A First-Time Buyer's Battle Plan
By Jeff Schnaufer
With tax credits, low interest rates and falling home prices, the number of first-time homebuyers in the market has increased to approximately 47 percent, up by more than 10 percent since 2006, according to the National Association of Realtors.
But even with these incentives, the process of buying a home for the first time hasn't gotten any easier. The following step-by-step guide will help you get an idea of the ride to come - plus a few tips for making the journey go smoothly.
If you want to buy a house, you need to know what you can afford - and what the bank will loan you. Down payments can range from 3.5 percent for an FHA loan to 20 percent or higher, if buyers are looking to avoid potential mortgage insurance. The remaining funds to purchase the house must come from a bank, credit union or other lender. A mortgage broker may also help compare lenders. Interest may be paid at either a fixed year rate - usually 30 years - where the interest remains the same over the life of the loan. Adjustable rates, which may start lower than the fixed rate but may rise over the fixed rate within a few years, can create problems for those who do not plan for higher rates or loss of income.
"This is one of the problems that led to the mortgage crisis," says Peter Richmond, author of "The Complete Idiot's Guide To Buying A Home" (Alpha, 2010). "I tell people to sit down and take a realistic look at your financial situation, including what your payment is on the loan and to look at the worst case scenario: if you lost your job and the adjustable rate hit the ceiling. If you can still afford the payment, fine.
"Also, when you are doing your financing, no matter how much you want the house, don't put yourself in a corner," Richmond says. "You should own the house, not the other way around."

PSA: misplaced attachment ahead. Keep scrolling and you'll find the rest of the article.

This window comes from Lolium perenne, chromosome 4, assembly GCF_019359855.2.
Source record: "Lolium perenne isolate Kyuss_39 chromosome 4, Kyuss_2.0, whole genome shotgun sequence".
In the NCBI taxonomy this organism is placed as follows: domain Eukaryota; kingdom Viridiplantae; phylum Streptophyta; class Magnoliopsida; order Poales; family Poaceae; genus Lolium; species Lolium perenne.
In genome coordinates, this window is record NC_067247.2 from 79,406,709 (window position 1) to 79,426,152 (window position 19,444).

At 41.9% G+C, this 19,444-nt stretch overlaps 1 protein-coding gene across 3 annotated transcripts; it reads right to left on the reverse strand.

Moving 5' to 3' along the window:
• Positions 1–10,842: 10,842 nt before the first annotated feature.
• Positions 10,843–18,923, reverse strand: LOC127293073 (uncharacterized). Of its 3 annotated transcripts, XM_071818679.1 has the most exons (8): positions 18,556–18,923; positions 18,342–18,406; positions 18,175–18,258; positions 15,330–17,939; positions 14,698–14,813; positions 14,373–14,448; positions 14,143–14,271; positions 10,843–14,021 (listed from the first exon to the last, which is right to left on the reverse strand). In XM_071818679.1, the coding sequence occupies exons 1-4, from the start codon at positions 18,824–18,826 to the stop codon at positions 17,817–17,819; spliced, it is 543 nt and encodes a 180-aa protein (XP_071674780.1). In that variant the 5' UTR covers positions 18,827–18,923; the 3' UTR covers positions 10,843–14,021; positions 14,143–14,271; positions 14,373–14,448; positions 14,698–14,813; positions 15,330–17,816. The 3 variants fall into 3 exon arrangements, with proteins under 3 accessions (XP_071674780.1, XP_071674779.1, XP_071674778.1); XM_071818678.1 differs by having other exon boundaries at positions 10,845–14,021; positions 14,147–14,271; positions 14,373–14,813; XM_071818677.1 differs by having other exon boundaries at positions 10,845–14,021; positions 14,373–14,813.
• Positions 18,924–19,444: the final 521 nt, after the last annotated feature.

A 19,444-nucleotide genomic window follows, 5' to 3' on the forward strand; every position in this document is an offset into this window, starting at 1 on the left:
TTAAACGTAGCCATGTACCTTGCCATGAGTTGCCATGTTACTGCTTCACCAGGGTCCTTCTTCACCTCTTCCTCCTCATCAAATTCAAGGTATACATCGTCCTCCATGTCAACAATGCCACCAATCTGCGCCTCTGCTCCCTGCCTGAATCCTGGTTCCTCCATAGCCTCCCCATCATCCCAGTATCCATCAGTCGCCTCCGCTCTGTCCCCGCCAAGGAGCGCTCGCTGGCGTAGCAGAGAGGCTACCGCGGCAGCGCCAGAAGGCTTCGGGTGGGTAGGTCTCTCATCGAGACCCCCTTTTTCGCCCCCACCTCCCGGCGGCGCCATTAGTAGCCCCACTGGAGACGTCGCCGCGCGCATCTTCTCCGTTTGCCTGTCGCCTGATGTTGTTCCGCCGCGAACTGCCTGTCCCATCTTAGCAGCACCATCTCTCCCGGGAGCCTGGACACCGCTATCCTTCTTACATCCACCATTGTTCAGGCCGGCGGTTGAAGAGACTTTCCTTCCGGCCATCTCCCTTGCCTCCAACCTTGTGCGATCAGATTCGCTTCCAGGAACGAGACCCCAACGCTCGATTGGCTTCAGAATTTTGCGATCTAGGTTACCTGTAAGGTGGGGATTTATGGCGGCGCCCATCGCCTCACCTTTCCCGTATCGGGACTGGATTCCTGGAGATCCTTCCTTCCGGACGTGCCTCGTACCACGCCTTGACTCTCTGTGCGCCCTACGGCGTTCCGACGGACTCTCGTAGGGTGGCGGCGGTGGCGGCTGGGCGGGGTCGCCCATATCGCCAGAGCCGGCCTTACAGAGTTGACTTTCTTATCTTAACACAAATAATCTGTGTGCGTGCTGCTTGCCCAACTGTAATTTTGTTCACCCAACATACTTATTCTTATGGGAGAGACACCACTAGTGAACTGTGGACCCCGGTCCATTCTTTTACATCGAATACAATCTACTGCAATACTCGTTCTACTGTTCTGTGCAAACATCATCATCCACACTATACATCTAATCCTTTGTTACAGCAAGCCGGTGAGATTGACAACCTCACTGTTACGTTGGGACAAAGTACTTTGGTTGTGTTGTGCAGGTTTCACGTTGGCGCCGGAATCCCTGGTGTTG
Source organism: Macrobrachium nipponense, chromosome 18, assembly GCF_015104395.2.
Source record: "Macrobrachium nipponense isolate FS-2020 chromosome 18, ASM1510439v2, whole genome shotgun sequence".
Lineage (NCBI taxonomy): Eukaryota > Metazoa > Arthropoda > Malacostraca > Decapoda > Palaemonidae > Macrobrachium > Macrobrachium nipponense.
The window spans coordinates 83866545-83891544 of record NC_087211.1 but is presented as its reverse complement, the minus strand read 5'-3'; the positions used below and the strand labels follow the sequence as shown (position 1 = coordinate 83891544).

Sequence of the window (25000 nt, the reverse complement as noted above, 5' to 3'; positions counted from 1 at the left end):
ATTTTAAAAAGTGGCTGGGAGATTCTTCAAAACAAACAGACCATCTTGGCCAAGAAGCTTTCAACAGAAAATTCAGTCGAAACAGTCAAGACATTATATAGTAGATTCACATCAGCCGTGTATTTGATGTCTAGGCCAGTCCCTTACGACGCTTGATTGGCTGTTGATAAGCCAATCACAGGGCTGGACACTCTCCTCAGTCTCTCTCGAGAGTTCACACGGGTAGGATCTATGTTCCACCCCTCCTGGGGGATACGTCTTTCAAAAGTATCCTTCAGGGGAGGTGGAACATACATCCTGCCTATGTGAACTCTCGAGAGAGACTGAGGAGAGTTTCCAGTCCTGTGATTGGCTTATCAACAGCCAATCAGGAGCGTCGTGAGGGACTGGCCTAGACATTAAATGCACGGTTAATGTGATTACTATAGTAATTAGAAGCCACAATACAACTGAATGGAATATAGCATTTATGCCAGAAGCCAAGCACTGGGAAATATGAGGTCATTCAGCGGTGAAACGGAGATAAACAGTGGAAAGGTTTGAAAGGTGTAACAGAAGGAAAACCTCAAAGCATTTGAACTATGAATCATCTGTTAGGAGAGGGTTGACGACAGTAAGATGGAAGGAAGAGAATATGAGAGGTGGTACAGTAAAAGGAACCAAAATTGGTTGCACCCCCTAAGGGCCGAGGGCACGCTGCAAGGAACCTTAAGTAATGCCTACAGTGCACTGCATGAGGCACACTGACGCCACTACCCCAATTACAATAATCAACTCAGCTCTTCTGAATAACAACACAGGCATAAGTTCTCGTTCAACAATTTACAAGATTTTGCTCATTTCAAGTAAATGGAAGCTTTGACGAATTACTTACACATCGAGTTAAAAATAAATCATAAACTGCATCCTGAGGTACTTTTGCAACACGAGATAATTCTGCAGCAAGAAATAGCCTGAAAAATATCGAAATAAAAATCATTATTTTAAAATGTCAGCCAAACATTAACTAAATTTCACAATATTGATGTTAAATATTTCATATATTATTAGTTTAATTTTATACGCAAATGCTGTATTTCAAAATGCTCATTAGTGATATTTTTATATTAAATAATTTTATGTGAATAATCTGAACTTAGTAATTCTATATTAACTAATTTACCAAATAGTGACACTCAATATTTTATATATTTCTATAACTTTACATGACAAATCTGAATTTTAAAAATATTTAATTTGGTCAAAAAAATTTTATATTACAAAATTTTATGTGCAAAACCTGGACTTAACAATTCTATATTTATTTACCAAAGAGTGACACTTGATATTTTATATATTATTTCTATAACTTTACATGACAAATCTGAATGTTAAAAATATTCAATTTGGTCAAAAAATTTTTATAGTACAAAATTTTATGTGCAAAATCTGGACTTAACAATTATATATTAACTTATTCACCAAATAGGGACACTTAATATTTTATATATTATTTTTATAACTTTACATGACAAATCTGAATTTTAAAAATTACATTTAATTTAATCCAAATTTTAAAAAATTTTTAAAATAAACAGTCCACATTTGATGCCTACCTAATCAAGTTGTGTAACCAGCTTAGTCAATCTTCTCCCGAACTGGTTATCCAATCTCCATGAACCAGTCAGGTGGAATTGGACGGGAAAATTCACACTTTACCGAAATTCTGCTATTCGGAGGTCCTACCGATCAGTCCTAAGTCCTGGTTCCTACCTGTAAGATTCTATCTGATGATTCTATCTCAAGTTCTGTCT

FINDING AN AGENT
Real estate agents work on commission and are responsible for researching available homes, finding comps (comparable home sales in the area) to help you figure out an offer and presenting your offer to the seller.
"You want an agent with many years' experience in the areas you're searching, but you don't want an agent who may also be getting a commission from the home seller to get you to buy that home," says Bruce Hahn, president of the American Homeowners Foundation, Arlington, Va.
"What you really want to do is interview the agent," says Ron Phipps, president-elect of the National Association of Realtors. "Talk to the person and see if you relate to them. Go online and get evaluations, talk to people who have worked with the agent and look at their professional experience."
FINDING THE RIGHT HOME
While "location, location, location" is important, many people forget to look at the big picture.
"Get an aerial view," Phipps says. "Plug into Google search and see how close the home is to waterways, open spaces ... If you find there is a landfill a couple miles away, that may be something you want to know. In some areas you have a freeway behind your home that may not be visible."
Seek out sellers and neighbors may to answer questions about schools, property taxes, crime, parks and traffic.
When looking at townhomes and condos, Phipps suggests asking about condo fees and the history of special assessments for project such as replacing the roof, where unit owners share the costs. If the roof appears to need repair, find out what reserves are in the repair fund.
George R. Moskoff, a licensed contractor in Sebastopol, Calif., warns against the "shroud of joy" that accompanies buyers, preventing them from looking at the house critically.
"The buyer is thinking 'How can I fit my furniture in living room?', 'Where will the TV go?' and 'Where can we put our kitchen table?' instead of 'Why does it feel so drafty in here?' or 'How come there are brown stains on the ceiling over in that corner?'" Moskoff says.
Robert Irwin, author of "Tips and Traps When Buying A Home" (McGraw Hill, 2008), suggests buyers expand their horizons.